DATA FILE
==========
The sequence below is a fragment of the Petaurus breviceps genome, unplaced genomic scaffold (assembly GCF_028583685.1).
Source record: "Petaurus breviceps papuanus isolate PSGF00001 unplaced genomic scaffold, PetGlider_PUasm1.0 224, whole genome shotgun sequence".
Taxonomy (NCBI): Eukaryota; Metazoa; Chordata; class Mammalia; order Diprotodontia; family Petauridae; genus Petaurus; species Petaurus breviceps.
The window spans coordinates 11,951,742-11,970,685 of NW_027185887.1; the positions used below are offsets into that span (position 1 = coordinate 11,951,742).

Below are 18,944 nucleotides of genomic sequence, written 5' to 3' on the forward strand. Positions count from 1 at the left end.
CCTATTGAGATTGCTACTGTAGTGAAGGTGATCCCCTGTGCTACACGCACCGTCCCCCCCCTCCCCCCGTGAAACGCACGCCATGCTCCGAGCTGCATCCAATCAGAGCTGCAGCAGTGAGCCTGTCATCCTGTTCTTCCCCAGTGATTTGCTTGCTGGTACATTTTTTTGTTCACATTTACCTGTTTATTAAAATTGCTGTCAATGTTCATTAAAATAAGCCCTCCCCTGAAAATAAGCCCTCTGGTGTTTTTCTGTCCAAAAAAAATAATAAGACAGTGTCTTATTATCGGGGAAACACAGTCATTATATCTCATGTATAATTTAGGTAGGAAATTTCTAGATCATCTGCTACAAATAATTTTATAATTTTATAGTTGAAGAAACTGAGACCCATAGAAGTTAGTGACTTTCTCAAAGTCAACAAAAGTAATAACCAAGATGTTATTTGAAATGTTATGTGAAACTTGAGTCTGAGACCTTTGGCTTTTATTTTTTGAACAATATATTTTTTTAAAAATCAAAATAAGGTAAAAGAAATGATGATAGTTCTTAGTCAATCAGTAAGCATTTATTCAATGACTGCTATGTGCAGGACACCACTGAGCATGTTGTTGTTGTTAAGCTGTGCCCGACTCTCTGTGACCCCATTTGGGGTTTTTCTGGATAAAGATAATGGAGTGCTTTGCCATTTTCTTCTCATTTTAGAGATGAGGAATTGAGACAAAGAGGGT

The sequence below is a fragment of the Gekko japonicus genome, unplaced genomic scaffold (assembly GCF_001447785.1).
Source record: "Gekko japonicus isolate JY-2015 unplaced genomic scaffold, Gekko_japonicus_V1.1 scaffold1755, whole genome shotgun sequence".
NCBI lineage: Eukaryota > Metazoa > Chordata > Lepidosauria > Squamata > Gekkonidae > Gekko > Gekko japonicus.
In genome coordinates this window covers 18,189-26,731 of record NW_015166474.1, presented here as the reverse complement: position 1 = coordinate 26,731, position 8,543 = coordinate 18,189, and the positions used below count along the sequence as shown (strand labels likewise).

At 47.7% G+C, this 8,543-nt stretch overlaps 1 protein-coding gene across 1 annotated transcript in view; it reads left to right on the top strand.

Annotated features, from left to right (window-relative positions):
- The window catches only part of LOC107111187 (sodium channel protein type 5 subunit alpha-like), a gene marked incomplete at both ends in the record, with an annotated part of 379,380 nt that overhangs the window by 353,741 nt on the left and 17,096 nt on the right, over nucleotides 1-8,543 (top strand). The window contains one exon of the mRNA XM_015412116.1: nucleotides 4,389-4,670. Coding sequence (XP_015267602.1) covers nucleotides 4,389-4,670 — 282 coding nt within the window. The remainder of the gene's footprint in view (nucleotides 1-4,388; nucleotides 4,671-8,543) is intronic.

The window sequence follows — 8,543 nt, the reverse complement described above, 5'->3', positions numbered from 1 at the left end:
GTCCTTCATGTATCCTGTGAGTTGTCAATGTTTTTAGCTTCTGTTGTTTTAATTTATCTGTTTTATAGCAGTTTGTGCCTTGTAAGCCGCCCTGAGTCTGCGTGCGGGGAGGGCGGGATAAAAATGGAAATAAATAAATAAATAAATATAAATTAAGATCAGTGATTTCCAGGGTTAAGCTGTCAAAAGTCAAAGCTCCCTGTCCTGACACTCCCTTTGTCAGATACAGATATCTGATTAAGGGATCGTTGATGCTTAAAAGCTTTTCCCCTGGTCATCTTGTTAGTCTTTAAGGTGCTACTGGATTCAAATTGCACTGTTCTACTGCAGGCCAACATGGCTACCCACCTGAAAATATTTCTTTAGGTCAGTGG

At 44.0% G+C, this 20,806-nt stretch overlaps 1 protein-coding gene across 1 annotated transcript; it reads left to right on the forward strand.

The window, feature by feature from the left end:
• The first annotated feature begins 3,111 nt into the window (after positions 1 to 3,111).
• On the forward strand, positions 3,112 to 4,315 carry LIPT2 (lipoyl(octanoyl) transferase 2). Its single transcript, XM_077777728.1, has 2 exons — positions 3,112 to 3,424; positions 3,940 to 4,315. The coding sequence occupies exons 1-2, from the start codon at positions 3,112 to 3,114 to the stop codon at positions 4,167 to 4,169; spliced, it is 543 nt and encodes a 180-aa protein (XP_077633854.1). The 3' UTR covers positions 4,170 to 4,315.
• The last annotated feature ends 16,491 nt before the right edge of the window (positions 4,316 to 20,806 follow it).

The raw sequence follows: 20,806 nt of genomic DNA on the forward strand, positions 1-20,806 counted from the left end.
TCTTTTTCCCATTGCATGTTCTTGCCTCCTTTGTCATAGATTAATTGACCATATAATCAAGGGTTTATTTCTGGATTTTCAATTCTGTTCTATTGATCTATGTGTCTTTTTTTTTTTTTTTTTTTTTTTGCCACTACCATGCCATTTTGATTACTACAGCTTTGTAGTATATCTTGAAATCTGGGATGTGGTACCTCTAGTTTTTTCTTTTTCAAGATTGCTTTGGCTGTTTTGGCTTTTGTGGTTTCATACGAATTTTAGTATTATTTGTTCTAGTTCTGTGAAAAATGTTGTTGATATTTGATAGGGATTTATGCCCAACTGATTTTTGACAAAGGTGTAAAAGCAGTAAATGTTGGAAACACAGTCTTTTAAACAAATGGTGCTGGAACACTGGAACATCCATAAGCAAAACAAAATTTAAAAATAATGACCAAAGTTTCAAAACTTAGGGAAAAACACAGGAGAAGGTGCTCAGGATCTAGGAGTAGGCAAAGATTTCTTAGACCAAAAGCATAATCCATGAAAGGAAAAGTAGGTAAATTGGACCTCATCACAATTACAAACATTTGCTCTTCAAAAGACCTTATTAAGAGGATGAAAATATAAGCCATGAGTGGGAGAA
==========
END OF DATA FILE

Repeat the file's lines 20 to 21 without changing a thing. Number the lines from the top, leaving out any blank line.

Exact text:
• The last annotated feature ends 16,491 nt before the right edge of the window (positions 4,316 to 20,806 follow it).

The raw sequence follows: 20,806 nt of genomic DNA on the forward strand, positions 1-20,806 counted from the left end.